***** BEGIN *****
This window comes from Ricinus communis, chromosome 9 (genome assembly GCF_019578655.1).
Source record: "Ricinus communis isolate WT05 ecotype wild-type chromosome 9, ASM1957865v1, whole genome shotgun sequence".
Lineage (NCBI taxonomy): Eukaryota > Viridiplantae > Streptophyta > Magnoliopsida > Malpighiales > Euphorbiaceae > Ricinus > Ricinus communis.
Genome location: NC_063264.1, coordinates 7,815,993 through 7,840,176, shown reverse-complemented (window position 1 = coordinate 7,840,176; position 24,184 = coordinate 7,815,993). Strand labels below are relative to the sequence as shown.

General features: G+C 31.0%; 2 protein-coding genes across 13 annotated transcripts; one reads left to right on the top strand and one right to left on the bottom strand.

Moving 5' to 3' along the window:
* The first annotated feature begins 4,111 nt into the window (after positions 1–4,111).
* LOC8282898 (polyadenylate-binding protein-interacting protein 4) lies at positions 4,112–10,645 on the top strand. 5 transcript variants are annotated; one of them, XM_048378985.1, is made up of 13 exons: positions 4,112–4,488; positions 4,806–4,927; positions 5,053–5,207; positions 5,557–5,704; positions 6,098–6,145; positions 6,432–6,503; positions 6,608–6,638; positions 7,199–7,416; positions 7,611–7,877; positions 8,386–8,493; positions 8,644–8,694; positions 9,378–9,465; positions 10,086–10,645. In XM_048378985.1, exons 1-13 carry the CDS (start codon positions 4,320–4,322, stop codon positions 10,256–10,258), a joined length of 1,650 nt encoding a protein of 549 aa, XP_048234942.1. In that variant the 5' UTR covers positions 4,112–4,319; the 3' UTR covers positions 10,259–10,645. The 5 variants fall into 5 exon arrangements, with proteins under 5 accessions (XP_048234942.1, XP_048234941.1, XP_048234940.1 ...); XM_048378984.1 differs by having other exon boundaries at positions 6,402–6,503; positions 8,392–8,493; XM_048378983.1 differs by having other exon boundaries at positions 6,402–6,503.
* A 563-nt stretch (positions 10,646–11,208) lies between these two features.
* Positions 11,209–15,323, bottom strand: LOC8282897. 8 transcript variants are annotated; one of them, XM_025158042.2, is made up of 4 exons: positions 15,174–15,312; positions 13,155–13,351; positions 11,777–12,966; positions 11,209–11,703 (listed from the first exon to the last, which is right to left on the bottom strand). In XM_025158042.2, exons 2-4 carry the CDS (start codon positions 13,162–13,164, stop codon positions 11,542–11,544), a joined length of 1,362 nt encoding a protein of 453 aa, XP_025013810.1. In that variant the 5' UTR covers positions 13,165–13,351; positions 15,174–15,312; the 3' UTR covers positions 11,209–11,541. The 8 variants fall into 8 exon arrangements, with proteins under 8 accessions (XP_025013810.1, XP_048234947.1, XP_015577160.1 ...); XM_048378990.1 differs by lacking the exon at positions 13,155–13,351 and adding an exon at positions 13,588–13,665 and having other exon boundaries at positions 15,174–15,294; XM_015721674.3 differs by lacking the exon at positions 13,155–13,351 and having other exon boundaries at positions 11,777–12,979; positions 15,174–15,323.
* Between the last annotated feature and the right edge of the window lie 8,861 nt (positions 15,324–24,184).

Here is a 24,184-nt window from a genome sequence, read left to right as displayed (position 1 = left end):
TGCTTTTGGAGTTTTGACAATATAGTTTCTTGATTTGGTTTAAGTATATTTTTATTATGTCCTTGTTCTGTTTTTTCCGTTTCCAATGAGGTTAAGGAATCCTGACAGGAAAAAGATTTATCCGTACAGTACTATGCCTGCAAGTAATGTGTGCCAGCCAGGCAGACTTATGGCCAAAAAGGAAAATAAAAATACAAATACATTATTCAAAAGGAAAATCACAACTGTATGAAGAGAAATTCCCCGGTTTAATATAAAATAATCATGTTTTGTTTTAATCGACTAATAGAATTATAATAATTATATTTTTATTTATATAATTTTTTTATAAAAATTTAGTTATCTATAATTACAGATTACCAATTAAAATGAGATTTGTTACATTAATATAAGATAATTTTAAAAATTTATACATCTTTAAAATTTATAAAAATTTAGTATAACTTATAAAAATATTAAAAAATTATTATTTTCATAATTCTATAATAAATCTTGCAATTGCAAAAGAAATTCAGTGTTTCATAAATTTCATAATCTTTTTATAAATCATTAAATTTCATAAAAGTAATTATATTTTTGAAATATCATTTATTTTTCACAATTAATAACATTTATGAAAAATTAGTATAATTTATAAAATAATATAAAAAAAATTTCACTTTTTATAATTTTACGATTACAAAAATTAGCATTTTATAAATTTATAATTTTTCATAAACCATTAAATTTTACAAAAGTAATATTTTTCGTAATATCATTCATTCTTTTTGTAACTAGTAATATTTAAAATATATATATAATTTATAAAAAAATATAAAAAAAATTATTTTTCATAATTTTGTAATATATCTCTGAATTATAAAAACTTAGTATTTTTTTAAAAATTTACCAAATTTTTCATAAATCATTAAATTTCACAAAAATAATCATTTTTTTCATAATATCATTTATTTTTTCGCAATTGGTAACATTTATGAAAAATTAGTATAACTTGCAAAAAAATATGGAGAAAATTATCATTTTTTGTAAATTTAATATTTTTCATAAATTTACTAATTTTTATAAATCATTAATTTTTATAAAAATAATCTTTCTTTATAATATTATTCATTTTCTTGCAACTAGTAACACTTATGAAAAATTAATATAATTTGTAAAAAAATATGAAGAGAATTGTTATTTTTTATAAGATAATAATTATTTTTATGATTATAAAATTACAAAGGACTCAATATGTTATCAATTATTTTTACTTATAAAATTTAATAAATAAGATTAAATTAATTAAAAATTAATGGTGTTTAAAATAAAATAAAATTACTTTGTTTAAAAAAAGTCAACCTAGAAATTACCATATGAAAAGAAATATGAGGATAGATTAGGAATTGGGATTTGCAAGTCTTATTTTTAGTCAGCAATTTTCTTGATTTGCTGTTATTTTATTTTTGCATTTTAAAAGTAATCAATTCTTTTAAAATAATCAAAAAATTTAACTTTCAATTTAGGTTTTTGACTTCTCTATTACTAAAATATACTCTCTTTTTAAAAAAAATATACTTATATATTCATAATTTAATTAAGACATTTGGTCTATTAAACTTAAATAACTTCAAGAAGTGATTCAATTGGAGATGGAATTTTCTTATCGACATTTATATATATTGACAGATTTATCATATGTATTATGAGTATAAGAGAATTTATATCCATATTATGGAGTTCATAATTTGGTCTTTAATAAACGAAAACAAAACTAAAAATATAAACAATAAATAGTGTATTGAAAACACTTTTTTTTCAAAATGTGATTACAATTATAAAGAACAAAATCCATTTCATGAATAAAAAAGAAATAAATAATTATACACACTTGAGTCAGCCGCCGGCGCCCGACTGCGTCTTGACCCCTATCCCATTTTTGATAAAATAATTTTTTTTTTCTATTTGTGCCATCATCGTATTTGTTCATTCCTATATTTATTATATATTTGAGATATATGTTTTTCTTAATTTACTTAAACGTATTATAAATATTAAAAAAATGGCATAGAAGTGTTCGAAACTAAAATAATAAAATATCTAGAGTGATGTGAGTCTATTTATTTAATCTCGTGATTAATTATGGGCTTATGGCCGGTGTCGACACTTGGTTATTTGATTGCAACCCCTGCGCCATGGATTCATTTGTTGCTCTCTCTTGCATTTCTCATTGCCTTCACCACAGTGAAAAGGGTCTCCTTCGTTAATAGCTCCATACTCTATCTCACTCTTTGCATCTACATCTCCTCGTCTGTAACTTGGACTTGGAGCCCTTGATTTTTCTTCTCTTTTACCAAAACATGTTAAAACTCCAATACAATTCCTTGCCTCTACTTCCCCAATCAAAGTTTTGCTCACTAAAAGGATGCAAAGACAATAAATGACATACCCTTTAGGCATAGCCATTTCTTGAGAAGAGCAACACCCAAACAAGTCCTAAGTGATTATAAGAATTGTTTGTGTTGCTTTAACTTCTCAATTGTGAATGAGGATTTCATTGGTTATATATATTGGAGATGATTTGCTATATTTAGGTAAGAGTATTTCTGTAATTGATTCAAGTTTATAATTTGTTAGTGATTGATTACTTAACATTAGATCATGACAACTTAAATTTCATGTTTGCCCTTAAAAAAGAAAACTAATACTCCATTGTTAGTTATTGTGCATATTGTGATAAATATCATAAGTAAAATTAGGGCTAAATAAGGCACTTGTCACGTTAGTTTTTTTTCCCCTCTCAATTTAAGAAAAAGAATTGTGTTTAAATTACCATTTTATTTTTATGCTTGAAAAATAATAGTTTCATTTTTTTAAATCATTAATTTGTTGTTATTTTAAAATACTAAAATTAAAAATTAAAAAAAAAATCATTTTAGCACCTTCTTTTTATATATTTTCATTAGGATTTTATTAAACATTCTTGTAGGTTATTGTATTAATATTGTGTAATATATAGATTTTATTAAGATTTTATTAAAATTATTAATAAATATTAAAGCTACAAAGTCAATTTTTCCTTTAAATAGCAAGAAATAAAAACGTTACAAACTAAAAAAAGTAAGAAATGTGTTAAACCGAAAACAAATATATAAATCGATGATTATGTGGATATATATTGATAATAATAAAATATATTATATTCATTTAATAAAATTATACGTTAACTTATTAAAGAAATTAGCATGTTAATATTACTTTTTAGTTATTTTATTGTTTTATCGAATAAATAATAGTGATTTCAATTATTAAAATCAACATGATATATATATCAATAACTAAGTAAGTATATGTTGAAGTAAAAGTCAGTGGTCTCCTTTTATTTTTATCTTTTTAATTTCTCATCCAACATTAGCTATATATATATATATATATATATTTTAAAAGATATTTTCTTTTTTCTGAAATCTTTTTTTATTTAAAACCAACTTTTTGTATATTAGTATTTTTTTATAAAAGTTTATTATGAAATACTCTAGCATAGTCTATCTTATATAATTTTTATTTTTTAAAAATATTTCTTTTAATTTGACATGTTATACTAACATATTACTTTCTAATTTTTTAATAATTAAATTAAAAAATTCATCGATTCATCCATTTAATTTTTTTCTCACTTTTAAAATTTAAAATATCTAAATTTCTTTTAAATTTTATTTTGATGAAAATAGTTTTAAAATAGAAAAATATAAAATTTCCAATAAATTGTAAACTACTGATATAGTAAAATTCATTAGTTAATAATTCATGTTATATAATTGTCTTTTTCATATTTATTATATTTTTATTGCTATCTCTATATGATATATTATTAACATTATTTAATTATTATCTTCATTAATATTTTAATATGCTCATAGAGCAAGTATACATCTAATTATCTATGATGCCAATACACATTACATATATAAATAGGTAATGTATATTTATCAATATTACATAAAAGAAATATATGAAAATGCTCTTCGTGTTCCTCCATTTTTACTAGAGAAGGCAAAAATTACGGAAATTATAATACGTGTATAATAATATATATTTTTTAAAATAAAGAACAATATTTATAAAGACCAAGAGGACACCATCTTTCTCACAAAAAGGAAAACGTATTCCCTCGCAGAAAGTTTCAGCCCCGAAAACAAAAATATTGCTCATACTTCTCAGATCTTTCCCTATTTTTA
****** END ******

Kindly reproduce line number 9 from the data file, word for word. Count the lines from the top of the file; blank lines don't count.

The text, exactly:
* A 563-nt stretch (positions 10,646–11,208) lies between these two features.